In the 1950’s Kent Leavitt, who owned Fraleigh Hill Farm in Stanford, became interested in preserving open space and farming in the northeast part of Dutchess County. He formed the Northeast Dutchess Open Space Committee which promoted education and efforts to preserve open space. After Mr. Leavitt’s death in 1973, the Northeast Dutchess Open Space Committee became moribund and essentially disappeared from the public eye.

In 1983 or ‘84 Owen Boyd, the manager of Chauncy Stillman’s Wethersfield Farm, became aware of a long dormant bank account in the name of the Northeast Dutchess Open Space Committee. Mr. Stillman, Mr. Boyd, Leslie Barclay (Mr. Leavitt’s niece and then owner of Fraleigh Hill Farm) and Farnham Collins went to a meeting at the Farm and Home Center to explore the possible revival of the Northeast Dutchess Open Space Committee. Shortly thereafter a potential developer secured options on the Sheldon and Van Benschoten farms on Bangall Amenia Road in Stanford. An article appeared in the New York Times showing the subdivision of the Sheldon farm into house lots. This galvanized Mr. Stillman and others into action. Mr. Stillman advised Mr. Collins that he would buy the Sheldon farm, but it was up to those who cared about open land to buy the van Benschoten farm to keep it out of the developer’s hands. The same developer had secured an option on James Cagney’s farm.

Movement came quickly on two fronts. First, Leslie Barclay and a small group realized a local land conservancy was needed. She arranged for a small group to go to Chadd’s Ford Pennsylvania to meet with George (Frolic) Weymouth, the chairman of the very successful Brandywine Conservancy, and the Brandywine staff to learn all they could about creating a land conservancy. On their return, they solicited two years worth of financial support from a small group of backers and started the legal work to create the Dutchess Land Conservancy (DLC). Until DLC was formally established, Brandywine agreed to hold its funds. One could say that the Brandywine Conservancy midwived Dutchess Land Conservancy.

The second and paralleled effort saw the creation of North Dutchess Properties, a conservation buyer group established to buy threatened property and preserve it with DLC easements. This group purchased the Van Benschoten farm and eventually the Cagney farm. While North Dutchess Properties is no longer in existence, the general model has been used by others including Everett Cook to secure DLC easements on land in Deep Hollow and the former Kinney farm (Millbrook Equestrian Center), and by David Hathaway on some lands along the Millbrook School road (the previous two deals by Millbrook Land Associates).

DLC’s first official Board meeting occurred on May 10, 1985. Founding Board members included Leslie Barclay, Chairman, Farnham Collins, Vice-Chairman, Olivia Brereton-Hall, Secretary, Oakleigh Thorne, Treasurer, Donald Abbott, Jesse Bontecou, Owen Boyd, Bob Dibble, Ham Meserve, Leslie Rollins, Eric Rosenfeld, Peter Sepe, Charlie Shaw, Louis Velletri and Carnes Weeks. Executive Director at that time was Joel Russell. Bob Greig, Gail McEnroe, and John Perotti were appointed to the Board in September. At that meeting it was noted that the incorporation papers were filed and that it would take four to six weeks to be effective. It’s interesting to note that the incorporation papers were officially filed on October 1, 1985, exactly 20 years ago to the date of DLC’s twentieth anniversary celebration at Listening Rock Farm in 2005.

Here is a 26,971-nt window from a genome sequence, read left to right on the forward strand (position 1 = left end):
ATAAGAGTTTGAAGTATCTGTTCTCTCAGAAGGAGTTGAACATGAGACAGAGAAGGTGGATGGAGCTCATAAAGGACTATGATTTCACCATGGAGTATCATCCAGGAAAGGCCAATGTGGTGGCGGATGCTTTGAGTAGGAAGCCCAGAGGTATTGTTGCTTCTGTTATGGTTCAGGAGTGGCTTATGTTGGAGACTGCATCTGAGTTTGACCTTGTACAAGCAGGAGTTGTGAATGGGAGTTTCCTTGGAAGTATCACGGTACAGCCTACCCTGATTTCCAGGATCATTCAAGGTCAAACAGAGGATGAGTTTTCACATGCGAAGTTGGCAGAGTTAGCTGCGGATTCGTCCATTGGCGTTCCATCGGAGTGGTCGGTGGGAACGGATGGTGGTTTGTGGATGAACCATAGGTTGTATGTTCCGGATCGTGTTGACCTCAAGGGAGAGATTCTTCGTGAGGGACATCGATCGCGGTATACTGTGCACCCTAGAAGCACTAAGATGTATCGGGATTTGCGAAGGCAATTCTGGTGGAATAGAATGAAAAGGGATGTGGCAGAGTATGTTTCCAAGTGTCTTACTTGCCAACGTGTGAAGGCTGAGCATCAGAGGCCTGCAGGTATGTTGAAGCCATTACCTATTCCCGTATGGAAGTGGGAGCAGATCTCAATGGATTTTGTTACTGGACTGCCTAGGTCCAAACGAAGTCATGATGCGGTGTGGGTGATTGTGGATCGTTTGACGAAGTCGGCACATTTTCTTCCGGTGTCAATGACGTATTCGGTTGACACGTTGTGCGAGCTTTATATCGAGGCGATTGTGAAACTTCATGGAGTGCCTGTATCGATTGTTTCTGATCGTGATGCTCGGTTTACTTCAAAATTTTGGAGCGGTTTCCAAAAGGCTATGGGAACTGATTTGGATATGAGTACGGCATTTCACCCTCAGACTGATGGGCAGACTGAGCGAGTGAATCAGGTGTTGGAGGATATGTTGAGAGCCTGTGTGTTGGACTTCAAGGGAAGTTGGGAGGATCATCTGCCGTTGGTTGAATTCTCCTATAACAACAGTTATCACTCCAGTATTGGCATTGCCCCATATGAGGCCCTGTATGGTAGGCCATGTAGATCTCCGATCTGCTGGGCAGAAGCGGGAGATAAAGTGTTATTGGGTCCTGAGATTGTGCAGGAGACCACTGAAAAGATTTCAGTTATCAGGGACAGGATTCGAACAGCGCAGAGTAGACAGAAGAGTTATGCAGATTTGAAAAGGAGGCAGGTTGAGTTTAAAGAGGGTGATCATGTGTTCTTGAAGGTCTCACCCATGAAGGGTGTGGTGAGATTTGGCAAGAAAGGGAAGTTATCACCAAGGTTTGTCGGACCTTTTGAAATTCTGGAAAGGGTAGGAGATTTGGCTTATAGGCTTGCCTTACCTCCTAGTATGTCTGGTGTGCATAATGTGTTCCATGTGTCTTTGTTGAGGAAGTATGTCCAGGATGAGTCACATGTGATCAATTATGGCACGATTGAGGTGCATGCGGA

DLC’s first office was in the kitchen of Leslie Barclay’s Fraleigh Hill Farm. Soon thereafter DLC established its first official office in a one-room space with a loft adjacent to the Bangall Country Store, at that time deemed a “large office”. In 1989 the office moved to the much more spatial location in the Village Centre in downtown Stanfordville, and on June 16, 1994 to its existing location on Route 44 in Millbrook, compliments of the Oakleigh Thorne family who have given DLC a long-term lease.

DLC’s budget in 1985 was $70,500, and included one staff. The Conservancy held six Board and six Executive Committee meetings per year on alternating months. The Board consisted of 18 members with six Executive Committee members.

Leslie Barclay placed the DLC’s first conservation easement protecting a large portion of her 500-acre Fraleigh Hill Farm in December of 1985. She preserved the balance of the farm in November of 1987, setting a key example which others have continued to follow to this day. There are now over 8,000 acres of contiguously protected land within the Bangall Amenia/Fraliegh Hill Road area, and over 44,500 acres in total protected by the DLC since its inception.

(Written by Farnham Collins, with minor additions by Joel Russell, and Rebecca Thornton).